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Transform Justice: Court reforms favour victims and witnesses over defendants

Transform Justice: Court reforms favour victims and witnesses over defendants


Plans to revolutionise the court system are welcome but is the Lord Chancellor trying to achieve too much, too quickly for too few, asks Matthew Rogers

The future of justice is here and it comes equipped with an iPad. With much fanfare the government and senior judiciary have announced digital court reforms aimed at protecting vulnerable victims and witnesses.

However, despite their noble intentions, the proposals risk leaving defendants behind and undermine the Lord Chancellor’s calls for a ‘justice system that works for everyone’.

‘Transforming Our Justice System’ – a ‘vision paper’ published jointly by the justice secretary, Liz Truss, the Lord Chief Justice, Lord Thomas, and Sir Ernest Ryder, senior president of tribunals – sets out plans to ‘go digital’ in every court and tribunal in England and Wales as part of its £1bn plans to reform the court system.

The paper’s standout proposal is for pre-trial cross-examination to be rolled out nationally in 2017. Following three successful pilots, victims were shown to have felt better protected and witnesses had a greater recall of events when their evidence was recorded ahead of trial.

Time taken to cross-examine halved while there was an increase in early guilty pleas by defendants. The cases were run at crown courts in Liverpool, Leeds, and Kingston-upon-Thames, and almost three-quarters involved sexual offences.

However, delving deeper into the evaluation of the pilots, the Ministry of Justice (MoJ) seems less convinced by the evidence behind the proposal, acknowledging that ‘the findings may not be replicated on roll-out due to the courts selected not necessarily being representative of the court estate as a whole’.

The MoJ’s lack of evidence for implementing legal reforms is nothing new. Last year the Public Accounts Committee released a damning report into the civil legal aid cuts which, MPs found, were introduced on the basis of ‘little evidence’.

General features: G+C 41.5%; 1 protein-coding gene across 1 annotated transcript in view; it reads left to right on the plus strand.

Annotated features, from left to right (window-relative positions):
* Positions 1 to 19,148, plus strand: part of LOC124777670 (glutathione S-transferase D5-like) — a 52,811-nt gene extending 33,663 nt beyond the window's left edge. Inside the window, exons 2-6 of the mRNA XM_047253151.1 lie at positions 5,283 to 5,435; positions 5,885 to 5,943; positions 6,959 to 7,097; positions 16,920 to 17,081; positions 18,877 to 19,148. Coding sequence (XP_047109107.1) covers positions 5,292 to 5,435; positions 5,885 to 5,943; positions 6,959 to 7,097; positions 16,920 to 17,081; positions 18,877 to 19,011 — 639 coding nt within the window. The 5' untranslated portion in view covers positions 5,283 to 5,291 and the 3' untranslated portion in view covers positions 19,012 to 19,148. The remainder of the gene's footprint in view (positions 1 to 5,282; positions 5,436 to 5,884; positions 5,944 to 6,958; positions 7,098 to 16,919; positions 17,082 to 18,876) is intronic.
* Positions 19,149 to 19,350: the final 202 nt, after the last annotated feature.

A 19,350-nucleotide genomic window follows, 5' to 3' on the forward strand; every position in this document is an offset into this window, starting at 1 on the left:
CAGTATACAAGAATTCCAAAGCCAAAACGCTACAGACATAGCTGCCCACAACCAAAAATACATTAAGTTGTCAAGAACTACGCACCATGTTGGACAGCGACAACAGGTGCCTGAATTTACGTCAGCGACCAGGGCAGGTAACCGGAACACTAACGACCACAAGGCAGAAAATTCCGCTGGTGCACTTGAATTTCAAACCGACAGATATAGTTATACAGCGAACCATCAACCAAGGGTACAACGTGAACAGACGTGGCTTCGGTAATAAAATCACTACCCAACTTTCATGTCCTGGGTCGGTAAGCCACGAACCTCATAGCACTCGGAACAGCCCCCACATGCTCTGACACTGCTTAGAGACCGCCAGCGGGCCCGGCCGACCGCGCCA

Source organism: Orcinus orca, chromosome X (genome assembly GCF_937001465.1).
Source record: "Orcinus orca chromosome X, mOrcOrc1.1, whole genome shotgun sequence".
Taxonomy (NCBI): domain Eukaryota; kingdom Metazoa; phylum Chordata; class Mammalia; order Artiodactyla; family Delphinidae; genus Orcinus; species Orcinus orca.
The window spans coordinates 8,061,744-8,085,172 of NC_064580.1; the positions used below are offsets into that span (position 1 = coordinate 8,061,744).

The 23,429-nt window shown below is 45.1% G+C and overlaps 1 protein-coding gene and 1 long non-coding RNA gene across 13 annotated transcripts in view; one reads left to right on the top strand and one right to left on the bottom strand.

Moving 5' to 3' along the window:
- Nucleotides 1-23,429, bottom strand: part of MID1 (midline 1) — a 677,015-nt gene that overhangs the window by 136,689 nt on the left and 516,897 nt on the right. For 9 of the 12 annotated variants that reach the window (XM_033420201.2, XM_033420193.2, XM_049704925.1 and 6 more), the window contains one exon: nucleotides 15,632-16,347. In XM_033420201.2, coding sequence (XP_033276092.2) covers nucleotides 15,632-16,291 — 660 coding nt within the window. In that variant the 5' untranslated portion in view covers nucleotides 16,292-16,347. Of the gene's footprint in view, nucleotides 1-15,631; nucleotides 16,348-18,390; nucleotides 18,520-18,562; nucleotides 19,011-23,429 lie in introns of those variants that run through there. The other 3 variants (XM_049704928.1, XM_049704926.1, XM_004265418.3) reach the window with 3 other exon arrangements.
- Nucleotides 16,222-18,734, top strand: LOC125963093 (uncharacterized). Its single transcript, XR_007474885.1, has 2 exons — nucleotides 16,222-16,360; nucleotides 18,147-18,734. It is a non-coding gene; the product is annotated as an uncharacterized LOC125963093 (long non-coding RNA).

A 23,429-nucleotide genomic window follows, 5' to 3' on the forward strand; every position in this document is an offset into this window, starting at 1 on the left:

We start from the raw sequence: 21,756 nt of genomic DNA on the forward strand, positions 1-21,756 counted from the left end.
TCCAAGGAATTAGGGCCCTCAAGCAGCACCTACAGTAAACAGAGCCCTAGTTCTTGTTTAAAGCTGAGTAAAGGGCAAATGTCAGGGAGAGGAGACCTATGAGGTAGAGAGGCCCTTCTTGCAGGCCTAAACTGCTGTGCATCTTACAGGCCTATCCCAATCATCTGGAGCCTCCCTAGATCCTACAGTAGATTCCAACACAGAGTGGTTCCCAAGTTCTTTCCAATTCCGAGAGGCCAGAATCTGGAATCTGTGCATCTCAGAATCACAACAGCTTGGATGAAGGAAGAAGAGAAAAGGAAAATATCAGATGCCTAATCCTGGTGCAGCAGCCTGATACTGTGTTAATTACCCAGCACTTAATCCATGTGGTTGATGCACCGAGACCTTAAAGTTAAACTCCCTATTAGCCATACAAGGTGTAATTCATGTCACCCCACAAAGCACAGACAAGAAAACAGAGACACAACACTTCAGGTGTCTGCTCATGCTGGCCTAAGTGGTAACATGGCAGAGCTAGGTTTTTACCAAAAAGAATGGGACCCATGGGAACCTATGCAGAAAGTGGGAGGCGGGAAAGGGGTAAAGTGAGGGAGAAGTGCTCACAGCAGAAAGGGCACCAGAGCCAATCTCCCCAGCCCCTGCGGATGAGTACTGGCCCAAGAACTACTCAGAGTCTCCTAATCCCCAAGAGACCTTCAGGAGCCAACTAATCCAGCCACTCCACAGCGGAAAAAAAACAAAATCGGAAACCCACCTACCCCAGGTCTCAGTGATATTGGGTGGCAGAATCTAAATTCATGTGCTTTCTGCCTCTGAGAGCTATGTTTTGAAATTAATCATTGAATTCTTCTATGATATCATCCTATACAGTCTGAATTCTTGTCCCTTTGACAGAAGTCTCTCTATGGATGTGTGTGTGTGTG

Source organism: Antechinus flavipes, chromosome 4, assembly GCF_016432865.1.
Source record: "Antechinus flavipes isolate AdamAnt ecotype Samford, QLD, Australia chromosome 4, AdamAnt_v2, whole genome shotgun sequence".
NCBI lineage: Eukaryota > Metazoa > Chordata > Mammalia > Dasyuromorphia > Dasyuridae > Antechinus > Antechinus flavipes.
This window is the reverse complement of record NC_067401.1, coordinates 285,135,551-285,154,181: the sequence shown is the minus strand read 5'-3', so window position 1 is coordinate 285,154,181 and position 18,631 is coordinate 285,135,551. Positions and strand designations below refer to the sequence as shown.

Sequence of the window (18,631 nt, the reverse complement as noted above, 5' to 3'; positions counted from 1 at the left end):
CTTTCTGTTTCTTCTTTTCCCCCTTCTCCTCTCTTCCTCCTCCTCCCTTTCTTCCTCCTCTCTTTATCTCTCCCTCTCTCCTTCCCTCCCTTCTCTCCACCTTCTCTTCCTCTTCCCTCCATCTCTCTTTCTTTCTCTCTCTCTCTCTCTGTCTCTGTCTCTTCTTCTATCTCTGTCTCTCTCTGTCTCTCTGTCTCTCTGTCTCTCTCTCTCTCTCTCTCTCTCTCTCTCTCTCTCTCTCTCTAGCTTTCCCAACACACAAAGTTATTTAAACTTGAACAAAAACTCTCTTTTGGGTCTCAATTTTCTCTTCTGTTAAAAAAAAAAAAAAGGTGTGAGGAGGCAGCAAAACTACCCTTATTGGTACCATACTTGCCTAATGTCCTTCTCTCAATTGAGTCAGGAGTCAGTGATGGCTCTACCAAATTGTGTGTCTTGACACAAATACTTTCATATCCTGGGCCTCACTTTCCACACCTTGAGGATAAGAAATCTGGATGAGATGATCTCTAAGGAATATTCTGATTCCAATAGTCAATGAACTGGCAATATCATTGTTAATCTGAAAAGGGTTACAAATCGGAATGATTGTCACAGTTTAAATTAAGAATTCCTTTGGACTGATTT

Further concerns were expressed by the police, the Crown Prosecution Service, and defence lawyers about the expedited timeframes of the cases in the recent pilots, while those not requiring video cross-examination may need to be de-prioritised.

Witnesses also complained of cross-examination dates changing, sometimes at short notice, as well as delays caused by defendants’ availability and judges’ schedules.

The ‘vision paper’ also included a section called ‘No one left behind,’ which focused on the support required for those who may not have access to a computer and/or the internet.

Defendants appear under greater threat though. Three defence advocates questioned on the success of pre-trial cross-examinations argued that the pre-set questioning limited their ability to react to answers given by witnesses and to their body language, or explore lines of enquiry that would be of potential benefit to the interests of justice.

One defence lawyer did acknowledge, however, that a pragmatic approach by judges meant advocates were still able to ask appropriate and sensitively worded follow-up questions.

The defendant is arguably the most important court user but the paper makes no mention of how digital courts will benefit them. An increase in early guilty pleas from the pilots suggests any new system may actually reduce a defendant’s chances of proving their innocence.

For unrepresented defendants, their chances look far bleaker. In April, charity Transform Justice published a report on the experiences of unrepresented defendants in court and recommended that they should not be disadvantaged by the new digital courts programme. They too, along with vulnerable defendants, received no mention in the report.

Elsewhere in the report, those facing fines for minor offences will be able to admit their guilt and pay their penalty online. Penalties for dodging transport fares, TV license evasion, and speeding are expected to be trialled initially.

The MoJ envisages that this would allow defendants to conclude their case faster and with greater certainty, leaving the courts to focus their resources where most needed. Plans to make the system more straightforward by replacing legal jargon with everyday language were also put forward.

While the first significant act of the justice secretary’s tenure is a step forward, gaps remain in her vision for the future of justice. It is hoped responses to a follow-up consultation paper will pick up on these. 

Moreover, it should be pointed out that applying for a mortgage online, or doing your weekly shop from home, isn’t the same as accessing justice. Truss is on the record as saying ‘the right to a fair trial remains at the heart of everything we do’. She must now prove this is true.